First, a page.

By lex, on May 1st, 2008
Watching the PBS special “Carrier” makes me feel like I’m back on the boat. Hungry, tired and horny in other words. All at the same time. They could have merely called it “Work” and saved me the effort of watching. It’s a good thing I TiVo’d it, because that allows me to hit “Stop” and answer questions from the Hobbit every so often. Which is pretty much continuously. For the life of me, I cannot imagine how someone could spend a quarter century married to a naval aviator and not understand how the holdback bar differs from the launch bar, or the distinction between the Air Boss and the Air Ops Officer.
I can only blame myself.
I watched the series out of sequence, so I saw the second episode first. Wherein the Senior Sailor of the Quarter – and a ship’s SAVI representative – ends up ruining what was looking to be promising career by making the beast with an overserved aviation ordnanceman. In one fell – pretty dern fell – swoop, he traded a stripe, half a month’s pay (for two months), 45 days restriction and 45 days extra duty against the very real possibility of cracking rocks in Leavenworth had herself leaned only a very little way in another direction and lodged rape charges. Oh, and racist-boy drums himself out of the service with an OTH, trading a six month deployment for the promise of a lifetime in the food service or gasoline attendant industries.
We all make choices.
“Warts and all,” I’d predicted, but this was looking pretty much like “all warts,” at least until I saw episode one. If you’ve ever lived through a farewell at the pier, you never forget the emotions which go along with it. Ever. As for opinions on the GWOT strategy, it seems to me that the PBS producers strove more to strike a balance than represent the weight of shipboard opinion, but that’s sheerly conjectural. It’s very easy for a young person to say that Iraq had nothing to do with 9/11, but it takes a bit more for the average 19-year old sailor – who was 14 years old when all of this started and only 12 on September 11th, 2001 – to eloquently enunciate the facts that, 1) Yes, we knew that, and 2) Saddam had to go anyway. Even some relatively senior naval officers can’t seem to wrap their minds around that notion.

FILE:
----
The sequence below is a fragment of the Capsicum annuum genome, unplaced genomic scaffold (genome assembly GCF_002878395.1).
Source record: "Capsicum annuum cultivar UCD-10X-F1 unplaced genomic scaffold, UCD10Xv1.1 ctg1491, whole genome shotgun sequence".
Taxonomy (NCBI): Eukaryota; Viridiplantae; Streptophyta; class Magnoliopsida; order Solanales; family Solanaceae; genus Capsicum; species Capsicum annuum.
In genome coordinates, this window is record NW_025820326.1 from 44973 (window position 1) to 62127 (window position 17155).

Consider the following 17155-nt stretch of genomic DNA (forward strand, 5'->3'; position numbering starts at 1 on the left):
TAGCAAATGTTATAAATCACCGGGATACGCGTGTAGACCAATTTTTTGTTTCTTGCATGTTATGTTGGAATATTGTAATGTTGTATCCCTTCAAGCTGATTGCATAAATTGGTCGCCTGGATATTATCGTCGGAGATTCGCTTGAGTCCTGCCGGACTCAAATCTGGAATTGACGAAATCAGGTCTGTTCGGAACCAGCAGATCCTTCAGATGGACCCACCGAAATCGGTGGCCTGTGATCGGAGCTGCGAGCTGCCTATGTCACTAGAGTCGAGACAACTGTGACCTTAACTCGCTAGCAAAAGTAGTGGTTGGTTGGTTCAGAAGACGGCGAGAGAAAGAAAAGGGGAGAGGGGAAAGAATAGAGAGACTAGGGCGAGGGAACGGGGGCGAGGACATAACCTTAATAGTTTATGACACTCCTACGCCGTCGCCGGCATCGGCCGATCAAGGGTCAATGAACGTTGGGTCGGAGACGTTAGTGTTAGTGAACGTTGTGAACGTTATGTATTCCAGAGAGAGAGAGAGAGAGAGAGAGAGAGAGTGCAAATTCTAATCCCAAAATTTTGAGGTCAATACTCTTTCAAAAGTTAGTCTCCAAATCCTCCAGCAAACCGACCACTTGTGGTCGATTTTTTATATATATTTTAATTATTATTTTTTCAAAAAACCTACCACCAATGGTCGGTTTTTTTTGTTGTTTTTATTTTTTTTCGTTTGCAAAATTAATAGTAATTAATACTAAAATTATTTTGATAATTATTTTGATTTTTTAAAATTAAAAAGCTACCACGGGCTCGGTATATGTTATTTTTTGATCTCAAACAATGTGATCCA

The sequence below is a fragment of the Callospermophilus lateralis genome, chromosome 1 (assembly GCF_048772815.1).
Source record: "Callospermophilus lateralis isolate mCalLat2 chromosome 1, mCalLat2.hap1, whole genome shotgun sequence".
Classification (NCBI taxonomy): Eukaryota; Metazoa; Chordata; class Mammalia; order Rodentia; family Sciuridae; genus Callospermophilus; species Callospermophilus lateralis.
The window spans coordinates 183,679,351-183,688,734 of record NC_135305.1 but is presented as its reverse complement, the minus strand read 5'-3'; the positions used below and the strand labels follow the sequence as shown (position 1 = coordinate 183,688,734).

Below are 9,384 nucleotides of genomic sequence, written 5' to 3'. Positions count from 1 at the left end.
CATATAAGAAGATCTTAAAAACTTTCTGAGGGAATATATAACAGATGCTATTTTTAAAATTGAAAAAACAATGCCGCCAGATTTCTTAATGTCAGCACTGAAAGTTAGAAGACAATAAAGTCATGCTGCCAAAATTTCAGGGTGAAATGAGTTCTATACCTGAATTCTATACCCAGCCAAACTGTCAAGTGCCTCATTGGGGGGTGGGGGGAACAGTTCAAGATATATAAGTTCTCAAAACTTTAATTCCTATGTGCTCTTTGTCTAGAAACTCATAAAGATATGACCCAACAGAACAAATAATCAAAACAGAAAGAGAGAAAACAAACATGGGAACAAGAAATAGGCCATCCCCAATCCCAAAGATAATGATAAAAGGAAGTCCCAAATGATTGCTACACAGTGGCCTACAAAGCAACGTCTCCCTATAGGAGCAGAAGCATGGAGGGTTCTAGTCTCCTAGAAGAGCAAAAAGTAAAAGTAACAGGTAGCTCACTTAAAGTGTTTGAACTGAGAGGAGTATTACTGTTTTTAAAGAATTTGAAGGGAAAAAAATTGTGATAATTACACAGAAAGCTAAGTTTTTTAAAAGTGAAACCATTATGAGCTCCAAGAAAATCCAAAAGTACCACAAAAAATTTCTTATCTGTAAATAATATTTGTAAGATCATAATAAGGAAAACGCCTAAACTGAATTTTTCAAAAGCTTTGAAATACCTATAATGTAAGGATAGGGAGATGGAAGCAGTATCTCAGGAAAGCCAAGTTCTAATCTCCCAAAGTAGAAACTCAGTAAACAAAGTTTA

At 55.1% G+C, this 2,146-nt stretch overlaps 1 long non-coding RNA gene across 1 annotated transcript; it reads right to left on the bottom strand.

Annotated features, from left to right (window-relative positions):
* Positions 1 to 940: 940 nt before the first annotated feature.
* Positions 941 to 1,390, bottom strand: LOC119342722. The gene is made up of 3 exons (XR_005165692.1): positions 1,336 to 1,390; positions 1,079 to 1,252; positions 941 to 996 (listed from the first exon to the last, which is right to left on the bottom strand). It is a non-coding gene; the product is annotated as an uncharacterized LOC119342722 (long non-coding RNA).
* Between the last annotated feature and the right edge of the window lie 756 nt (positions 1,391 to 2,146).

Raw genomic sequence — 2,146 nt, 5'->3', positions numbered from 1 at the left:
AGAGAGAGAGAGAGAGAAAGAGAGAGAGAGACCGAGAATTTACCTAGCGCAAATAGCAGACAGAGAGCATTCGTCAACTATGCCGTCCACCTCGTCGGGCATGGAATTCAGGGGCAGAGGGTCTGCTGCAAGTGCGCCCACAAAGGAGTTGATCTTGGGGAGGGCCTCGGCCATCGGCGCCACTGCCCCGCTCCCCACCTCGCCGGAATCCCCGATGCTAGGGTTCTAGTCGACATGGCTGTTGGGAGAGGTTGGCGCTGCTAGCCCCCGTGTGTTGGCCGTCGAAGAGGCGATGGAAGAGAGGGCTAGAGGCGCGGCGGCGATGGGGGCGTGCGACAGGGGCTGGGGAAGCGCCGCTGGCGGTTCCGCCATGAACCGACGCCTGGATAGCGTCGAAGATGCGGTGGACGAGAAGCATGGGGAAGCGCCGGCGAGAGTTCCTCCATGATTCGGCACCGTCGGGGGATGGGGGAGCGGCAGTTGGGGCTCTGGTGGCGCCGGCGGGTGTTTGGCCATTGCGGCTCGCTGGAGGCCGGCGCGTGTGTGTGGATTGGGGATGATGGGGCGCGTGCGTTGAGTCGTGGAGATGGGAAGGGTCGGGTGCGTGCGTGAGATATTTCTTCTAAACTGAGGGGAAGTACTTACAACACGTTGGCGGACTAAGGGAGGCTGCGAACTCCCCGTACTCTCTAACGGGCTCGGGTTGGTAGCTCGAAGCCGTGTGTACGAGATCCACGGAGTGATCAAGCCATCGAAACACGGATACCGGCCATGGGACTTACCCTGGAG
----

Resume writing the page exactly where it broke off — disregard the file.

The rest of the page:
I blame the school system.
Caught up (I think) last night and – stirred by Michelle, who’s running an interesting commentary of her own – thought about the whole “nobody got to drop” language that sounds so foreign to the non-attack pilot ear. I came as close as I could to describing the emotions of the professional aviator – that is, someone for whom arduous training is his life, deterrence is an activity, but destruction is a profession – executing his mission here and here. *
Half the Navy went to war in 1991, meaning half did not. Half the Navy went to war again in 2002-2003, meaning once again that half did not. In those separate halves that did not go to war in Iraq (or in Bosnia, for that matter), there is significant overlap. Which means that roughly 60-70% of currently serving attack pilots that have been around for a while have seen the beast – and proven themselves – while 30-40% have yet to do so. No one ever talks about this, but it is always there: Every sea story brings up an answering sea story, but when a warrior tells a tale of combat, those who have not shared in that bloody baptism have no reply.
Killing changes you, in more ways than one.
That’s all I have to say about that.
*08-20-18 In fairness to Lex, I am not sure the second “here” references his intended section. It was “XXXVI-2” so if it doesn’t appear to make sense to the reader, you can blame me 😉 – Ed.